DeSantis, for example, won his race for governor with a margin of 32,463 votes, about 0.4 percent of the 8.2 million ballots cast in the race. His predecessor, Rick Scott, was re-elected in 2014 by 64,145 votes, 1.1 percent of the nearly 6 million ballots cast.
Presidential races in Florida have also been close, and, with the state’s 29 electoral votes desperately coveted by both parties, any change in voting access here will impact the 2020 race.
The dispute already has garnered national attention, with columns and stories on the topic appearing in The New York Times, The Wall Street Journal and The Washington Post.
Republicans in Florida and across the country have supported measures limiting access to the voting booth. Those measures have had a disproportionate impact on minorities, who tend to support Democrats.
In an investigation of Florida’s voting rights restoration system last year, The Palm Beach Post found that, as governor, Scott severely choked the system, making it far more difficult for felons to regain eligibility.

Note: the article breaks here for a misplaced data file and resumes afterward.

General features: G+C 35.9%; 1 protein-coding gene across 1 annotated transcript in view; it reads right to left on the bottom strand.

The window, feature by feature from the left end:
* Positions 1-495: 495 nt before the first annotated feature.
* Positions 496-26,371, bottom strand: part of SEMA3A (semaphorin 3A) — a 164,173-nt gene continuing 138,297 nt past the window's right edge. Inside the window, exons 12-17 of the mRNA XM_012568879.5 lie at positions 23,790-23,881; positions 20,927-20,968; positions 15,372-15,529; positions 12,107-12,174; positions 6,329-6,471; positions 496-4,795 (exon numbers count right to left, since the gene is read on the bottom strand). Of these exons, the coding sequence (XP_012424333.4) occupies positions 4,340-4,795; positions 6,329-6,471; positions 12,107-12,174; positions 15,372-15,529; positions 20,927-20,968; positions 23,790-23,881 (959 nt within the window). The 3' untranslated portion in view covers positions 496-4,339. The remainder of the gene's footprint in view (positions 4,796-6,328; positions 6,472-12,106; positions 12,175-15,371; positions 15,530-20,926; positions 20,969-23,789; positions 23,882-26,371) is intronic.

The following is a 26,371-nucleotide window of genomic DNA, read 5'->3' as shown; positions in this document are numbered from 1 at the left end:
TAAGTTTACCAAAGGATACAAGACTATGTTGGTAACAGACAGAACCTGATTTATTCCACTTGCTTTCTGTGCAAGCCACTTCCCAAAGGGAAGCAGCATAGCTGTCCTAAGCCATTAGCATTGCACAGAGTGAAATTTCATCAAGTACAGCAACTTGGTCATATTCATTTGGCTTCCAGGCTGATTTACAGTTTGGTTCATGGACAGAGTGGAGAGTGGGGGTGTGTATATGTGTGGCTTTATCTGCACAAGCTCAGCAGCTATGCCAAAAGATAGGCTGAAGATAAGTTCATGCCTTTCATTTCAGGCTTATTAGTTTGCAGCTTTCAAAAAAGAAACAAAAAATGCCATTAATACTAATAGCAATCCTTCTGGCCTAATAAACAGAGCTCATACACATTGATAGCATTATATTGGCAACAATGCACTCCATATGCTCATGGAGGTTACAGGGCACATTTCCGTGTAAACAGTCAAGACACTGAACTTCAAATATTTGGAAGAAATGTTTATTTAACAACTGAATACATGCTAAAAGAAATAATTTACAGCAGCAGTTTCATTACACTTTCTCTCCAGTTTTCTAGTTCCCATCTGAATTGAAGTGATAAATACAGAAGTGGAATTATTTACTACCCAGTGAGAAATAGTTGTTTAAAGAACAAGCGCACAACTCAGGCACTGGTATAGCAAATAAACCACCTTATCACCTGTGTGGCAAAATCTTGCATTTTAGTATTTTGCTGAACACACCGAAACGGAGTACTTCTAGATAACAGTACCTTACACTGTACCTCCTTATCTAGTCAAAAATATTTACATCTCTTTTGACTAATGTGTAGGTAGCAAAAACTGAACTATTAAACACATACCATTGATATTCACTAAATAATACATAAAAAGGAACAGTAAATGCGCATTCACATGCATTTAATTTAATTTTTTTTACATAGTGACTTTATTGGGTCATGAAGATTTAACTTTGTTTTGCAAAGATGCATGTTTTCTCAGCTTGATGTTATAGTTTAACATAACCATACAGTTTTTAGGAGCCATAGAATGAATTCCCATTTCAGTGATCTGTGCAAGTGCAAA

Scott restored the rights of twice as many whites as blacks and three times as many white men as black men. He also restored rights to a higher percentage of Republicans and a lower percentage of Democrats than any of his predecessors since 1971, The Post found.
Amendment 4 removed the governor’s arbitrary review to make it nearly automatic for most felons to regain their right to vote after serving time.
The amendment allows felons who did not commit murder or felony sex crimes to register to vote “upon completion of all terms of sentence including parole and probation.”
The amendment language says nothing about fines, fees and court-ordered financial restitution, but Republican legislators have interpreted the phrase “all terms of sentence” to include those financial obligations.
Minorities are over-represented among those who were incarcerated in the state’s prison system, and they are also over-represented among the poor, who are likely to struggle to pay the fines, fees and restitution required by SB 7066.
Democrats argue that Republicans are well aware of those realities and have crafted a series of barriers like SB 7066 that allow them to claim they aren’t targeting voters by race.
“The idea that they would be blissfully unaware of the impact of this is absurd,” Kubic said. “There is a very clear pattern that emerges, one that should not be a surprise to anyone, least of all our legislators in Tallahassee. It’s clear evidence of a racially discriminatory policy.